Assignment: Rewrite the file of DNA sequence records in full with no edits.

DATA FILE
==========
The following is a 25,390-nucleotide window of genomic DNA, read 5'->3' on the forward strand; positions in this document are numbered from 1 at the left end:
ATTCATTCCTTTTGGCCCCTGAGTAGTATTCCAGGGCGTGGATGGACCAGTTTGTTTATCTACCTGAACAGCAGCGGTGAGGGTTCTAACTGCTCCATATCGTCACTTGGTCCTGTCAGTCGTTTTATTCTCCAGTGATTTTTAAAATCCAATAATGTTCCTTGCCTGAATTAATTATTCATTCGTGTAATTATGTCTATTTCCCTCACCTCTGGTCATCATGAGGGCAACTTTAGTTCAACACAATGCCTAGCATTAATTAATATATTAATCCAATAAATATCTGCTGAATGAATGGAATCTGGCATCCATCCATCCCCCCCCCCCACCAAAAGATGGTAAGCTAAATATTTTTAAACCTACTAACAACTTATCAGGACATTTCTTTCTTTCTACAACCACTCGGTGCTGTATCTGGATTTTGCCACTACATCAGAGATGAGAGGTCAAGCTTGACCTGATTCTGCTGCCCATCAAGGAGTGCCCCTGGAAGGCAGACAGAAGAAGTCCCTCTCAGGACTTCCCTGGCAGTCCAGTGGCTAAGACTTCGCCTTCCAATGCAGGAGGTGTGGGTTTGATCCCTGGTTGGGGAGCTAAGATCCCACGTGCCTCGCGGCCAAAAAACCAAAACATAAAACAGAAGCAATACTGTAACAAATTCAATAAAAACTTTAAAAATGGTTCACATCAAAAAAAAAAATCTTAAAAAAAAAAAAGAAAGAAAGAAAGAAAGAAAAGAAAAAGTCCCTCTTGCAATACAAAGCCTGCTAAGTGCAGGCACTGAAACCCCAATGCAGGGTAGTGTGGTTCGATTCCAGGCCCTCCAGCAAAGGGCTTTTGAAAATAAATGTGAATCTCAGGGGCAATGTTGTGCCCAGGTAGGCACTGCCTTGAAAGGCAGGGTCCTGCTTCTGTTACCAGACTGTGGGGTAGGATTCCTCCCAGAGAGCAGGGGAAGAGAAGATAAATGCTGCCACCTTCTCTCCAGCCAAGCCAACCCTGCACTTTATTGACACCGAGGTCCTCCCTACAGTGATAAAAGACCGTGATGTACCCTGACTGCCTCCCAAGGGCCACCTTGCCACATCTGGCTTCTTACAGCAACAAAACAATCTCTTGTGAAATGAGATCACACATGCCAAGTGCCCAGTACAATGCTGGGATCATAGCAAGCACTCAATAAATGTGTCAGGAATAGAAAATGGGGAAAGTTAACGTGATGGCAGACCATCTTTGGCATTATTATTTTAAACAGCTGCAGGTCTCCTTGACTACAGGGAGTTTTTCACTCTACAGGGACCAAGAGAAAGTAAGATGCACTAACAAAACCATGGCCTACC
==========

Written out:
The following is a 25,390-nucleotide window of genomic DNA, read 5'->3' on the forward strand; positions in this document are numbered from 1 at the left end:
ATTCATTCCTTTTGGCCCCTGAGTAGTATTCCAGGGCGTGGATGGACCAGTTTGTTTATCTACCTGAACAGCAGCGGTGAGGGTTCTAACTGCTCCATATCGTCACTTGGTCCTGTCAGTCGTTTTATTCTCCAGTGATTTTTAAAATCCAATAATGTTCCTTGCCTGAATTAATTATTCATTCGTGTAATTATGTCTATTTCCCTCACCTCTGGTCATCATGAGGGCAACTTTAGTTCAACACAATGCCTAGCATTAATTAATATATTAATCCAATAAATATCTGCTGAATGAATGGAATCTGGCATCCATCCATCCCCCCCCCCCACCAAAAGATGGTAAGCTAAATATTTTTAAACCTACTAACAACTTATCAGGACATTTCTTTCTTTCTACAACCACTCGGTGCTGTATCTGGATTTTGCCACTACATCAGAGATGAGAGGTCAAGCTTGACCTGATTCTGCTGCCCATCAAGGAGTGCCCCTGGAAGGCAGACAGAAGAAGTCCCTCTCAGGACTTCCCTGGCAGTCCAGTGGCTAAGACTTCGCCTTCCAATGCAGGAGGTGTGGGTTTGATCCCTGGTTGGGGAGCTAAGATCCCACGTGCCTCGCGGCCAAAAAACCAAAACATAAAACAGAAGCAATACTGTAACAAATTCAATAAAAACTTTAAAAATGGTTCACATCAAAAAAAAAAATCTTAAAAAAAAAAAAGAAAGAAAGAAAGAAAGAAAAGAAAAAGTCCCTCTTGCAATACAAAGCCTGCTAAGTGCAGGCACTGAAACCCCAATGCAGGGTAGTGTGGTTCGATTCCAGGCCCTCCAGCAAAGGGCTTTTGAAAATAAATGTGAATCTCAGGGGCAATGTTGTGCCCAGGTAGGCACTGCCTTGAAAGGCAGGGTCCTGCTTCTGTTACCAGACTGTGGGGTAGGATTCCTCCCAGAGAGCAGGGGAAGAGAAGATAAATGCTGCCACCTTCTCTCCAGCCAAGCCAACCCTGCACTTTATTGACACCGAGGTCCTCCCTACAGTGATAAAAGACCGTGATGTACCCTGACTGCCTCCCAAGGGCCACCTTGCCACATCTGGCTTCTTACAGCAACAAAACAATCTCTTGTGAAATGAGATCACACATGCCAAGTGCCCAGTACAATGCTGGGATCATAGCAAGCACTCAATAAATGTGTCAGGAATAGAAAATGGGGAAAGTTAACGTGATGGCAGACCATCTTTGGCATTATTATTTTAAACAGCTGCAGGTCTCCTTGACTACAGGGAGTTTTTCACTCTACAGGGACCAAGAGAAAGTAAGATGCACTAACAAAACCATGGCCTACC